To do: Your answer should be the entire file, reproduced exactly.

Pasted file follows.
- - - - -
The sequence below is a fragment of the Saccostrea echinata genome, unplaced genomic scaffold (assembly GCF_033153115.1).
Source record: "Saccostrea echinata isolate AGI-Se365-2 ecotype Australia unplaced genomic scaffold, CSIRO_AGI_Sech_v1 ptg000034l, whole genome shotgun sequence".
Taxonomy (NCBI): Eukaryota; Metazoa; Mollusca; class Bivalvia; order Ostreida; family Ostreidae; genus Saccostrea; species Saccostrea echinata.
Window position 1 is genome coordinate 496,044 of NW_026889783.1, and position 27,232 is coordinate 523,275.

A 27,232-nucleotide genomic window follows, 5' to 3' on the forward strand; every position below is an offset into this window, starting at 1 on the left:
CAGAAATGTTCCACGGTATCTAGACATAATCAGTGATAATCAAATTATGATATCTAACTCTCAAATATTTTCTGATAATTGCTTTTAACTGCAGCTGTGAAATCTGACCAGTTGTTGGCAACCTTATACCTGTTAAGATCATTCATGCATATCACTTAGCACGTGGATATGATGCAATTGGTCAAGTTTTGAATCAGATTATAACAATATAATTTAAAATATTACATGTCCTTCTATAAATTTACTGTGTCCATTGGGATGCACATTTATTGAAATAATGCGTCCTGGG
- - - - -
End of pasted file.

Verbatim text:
The sequence below is a fragment of the Saccostrea echinata genome, unplaced genomic scaffold (assembly GCF_033153115.1).
Source record: "Saccostrea echinata isolate AGI-Se365-2 ecotype Australia unplaced genomic scaffold, CSIRO_AGI_Sech_v1 ptg000034l, whole genome shotgun sequence".
Taxonomy (NCBI): Eukaryota; Metazoa; Mollusca; class Bivalvia; order Ostreida; family Ostreidae; genus Saccostrea; species Saccostrea echinata.
Window position 1 is genome coordinate 496,044 of NW_026889783.1, and position 27,232 is coordinate 523,275.

A 27,232-nucleotide genomic window follows, 5' to 3' on the forward strand; every position below is an offset into this window, starting at 1 on the left:
CAGAAATGTTCCACGGTATCTAGACATAATCAGTGATAATCAAATTATGATATCTAACTCTCAAATATTTTCTGATAATTGCTTTTAACTGCAGCTGTGAAATCTGACCAGTTGTTGGCAACCTTATACCTGTTAAGATCATTCATGCATATCACTTAGCACGTGGATATGATGCAATTGGTCAAGTTTTGAATCAGATTATAACAATATAATTTAAAATATTACATGTCCTTCTATAAATTTACTGTGTCCATTGGGATGCACATTTATTGAAATAATGCGTCCTGGG